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Code-division SQUID multiplexing



Michael D. Niemack, Kent D. Irwin, Joern Beyer, Hsiao-Mei Cho, William B. Doriese, Gene C. Hilton, Carl D. Reintsema, Daniel R. Schmidt, Joel N. Ullom, Leila R. Vale


Multiplexed superconducting quantum interference device (SQUID) readout systems are a critical technology for measuring large arrays of superconducting transition-edge sensor (TES) detectors. Current successful SQUID multiplexing architectures are modulated in time and frequency. We present a SQUID multiplexing architecture that is modulated by Walsh codes and will enable scaling to much larger TES arrays. Measurements and simulations of a prototype four channel code-division multiplexer show that this modulation scheme enables precise timing resolution of incident pulses for microcalorimeter applications, is not degraded by SQUID noise aliasing, suppresses noise pickup in the readout circuit and has low-levels of crosstalk between channels. Furthermore, the modulation of the signal before it couples to the SQUID suppresses 1/f noise to below 20 mHz, suggesting the use of this circuit for 1/f mitigation in more general SQUID readout applications.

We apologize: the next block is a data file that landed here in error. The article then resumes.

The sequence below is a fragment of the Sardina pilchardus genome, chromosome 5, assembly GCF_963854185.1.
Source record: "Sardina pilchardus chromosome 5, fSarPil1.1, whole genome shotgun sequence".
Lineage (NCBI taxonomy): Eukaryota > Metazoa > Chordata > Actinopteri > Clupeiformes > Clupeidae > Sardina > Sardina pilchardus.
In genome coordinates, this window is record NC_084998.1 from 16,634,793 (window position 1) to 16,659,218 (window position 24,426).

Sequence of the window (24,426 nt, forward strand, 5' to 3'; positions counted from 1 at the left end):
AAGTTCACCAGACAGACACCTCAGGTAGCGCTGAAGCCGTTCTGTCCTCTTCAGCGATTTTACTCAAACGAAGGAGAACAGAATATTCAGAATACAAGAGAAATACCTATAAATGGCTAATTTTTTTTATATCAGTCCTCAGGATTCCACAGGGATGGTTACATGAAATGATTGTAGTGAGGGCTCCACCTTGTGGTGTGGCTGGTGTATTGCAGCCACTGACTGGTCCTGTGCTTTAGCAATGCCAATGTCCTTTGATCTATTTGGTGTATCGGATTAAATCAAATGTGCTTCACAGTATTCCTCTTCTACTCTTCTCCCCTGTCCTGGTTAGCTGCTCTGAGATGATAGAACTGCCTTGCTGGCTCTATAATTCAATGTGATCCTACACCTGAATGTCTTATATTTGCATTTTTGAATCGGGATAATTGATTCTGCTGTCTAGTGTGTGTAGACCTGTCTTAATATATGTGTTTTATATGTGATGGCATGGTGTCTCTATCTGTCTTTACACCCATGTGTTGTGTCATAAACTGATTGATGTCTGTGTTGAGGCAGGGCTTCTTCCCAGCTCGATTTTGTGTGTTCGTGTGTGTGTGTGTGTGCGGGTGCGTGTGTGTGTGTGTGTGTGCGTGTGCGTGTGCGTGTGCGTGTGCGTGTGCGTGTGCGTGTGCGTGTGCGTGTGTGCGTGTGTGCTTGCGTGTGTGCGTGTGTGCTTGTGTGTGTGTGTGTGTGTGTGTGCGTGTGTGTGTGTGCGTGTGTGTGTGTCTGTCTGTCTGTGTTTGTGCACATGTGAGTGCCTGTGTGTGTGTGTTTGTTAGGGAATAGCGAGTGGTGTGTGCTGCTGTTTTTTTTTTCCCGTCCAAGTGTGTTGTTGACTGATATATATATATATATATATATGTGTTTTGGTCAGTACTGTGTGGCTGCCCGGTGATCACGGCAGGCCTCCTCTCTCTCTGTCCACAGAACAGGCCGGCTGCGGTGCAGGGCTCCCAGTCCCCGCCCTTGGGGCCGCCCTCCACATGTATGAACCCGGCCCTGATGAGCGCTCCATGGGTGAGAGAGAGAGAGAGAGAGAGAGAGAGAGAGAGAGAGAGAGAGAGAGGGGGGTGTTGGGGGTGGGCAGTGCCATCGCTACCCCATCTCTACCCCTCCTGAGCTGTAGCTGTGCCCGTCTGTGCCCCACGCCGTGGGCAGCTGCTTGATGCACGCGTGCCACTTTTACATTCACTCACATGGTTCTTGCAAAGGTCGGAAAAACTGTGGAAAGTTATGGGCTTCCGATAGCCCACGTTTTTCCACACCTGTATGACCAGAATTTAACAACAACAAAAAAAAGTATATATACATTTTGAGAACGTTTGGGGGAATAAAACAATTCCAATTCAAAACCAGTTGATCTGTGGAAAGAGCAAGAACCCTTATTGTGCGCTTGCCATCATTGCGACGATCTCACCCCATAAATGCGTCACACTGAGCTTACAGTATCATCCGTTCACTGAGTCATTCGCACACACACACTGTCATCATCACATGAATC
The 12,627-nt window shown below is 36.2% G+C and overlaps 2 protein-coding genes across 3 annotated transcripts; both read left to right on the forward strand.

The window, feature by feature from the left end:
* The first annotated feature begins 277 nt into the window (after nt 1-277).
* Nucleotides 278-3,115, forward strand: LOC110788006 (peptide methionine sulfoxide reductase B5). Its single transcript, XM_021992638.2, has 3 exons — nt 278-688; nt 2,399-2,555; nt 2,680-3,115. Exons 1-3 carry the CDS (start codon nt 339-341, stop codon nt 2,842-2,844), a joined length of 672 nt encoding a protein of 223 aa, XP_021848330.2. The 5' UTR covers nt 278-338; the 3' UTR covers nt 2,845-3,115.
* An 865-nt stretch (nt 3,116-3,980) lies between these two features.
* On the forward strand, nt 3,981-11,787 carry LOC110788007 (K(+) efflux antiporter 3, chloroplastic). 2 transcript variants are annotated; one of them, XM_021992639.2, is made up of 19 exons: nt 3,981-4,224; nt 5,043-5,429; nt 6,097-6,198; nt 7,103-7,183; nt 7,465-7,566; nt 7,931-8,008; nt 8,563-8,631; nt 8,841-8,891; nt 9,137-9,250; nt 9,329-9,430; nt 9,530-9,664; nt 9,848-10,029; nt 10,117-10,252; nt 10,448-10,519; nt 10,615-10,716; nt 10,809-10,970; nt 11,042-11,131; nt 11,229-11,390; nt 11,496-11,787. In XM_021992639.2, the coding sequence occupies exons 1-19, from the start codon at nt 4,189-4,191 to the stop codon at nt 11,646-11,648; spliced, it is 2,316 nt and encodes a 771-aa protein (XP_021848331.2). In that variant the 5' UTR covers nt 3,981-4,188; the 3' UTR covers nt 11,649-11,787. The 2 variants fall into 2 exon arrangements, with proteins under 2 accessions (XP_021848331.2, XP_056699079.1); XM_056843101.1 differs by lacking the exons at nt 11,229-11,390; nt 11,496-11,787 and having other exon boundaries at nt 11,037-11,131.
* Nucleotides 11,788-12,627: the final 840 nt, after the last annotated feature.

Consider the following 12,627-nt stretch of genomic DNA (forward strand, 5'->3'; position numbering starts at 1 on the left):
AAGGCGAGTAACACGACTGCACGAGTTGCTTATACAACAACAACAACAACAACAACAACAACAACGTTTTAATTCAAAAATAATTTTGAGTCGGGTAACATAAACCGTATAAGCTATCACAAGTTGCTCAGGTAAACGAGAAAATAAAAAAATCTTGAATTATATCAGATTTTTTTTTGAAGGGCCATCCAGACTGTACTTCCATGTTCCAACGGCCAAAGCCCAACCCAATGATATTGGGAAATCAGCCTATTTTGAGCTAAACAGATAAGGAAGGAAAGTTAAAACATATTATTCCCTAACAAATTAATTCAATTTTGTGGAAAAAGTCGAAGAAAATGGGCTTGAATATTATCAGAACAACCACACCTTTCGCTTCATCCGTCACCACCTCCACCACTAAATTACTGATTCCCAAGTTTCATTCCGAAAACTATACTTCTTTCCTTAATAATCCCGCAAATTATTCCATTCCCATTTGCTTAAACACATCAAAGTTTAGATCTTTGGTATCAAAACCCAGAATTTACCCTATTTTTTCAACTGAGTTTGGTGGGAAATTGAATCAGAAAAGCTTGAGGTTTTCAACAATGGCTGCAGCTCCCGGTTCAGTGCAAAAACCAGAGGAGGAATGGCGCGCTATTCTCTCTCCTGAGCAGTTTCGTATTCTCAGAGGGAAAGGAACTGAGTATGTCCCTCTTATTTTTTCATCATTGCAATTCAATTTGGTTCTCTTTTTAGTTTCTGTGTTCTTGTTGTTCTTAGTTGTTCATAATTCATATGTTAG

Applied Physics Letters


SQUID measurement, transition-edge sensor, detector array, noise mitigation


Niemack, M. , Irwin, K. , Beyer, J. , Cho, H. , Doriese, W. , Hilton, G. , Reintsema, C. , Schmidt, D. , Ullom, J. and Vale, L. (2010), Code-division SQUID multiplexing, Applied Physics Letters, [online], (Accessed June 20, 2024)


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Created April 23, 2010, Updated February 19, 2017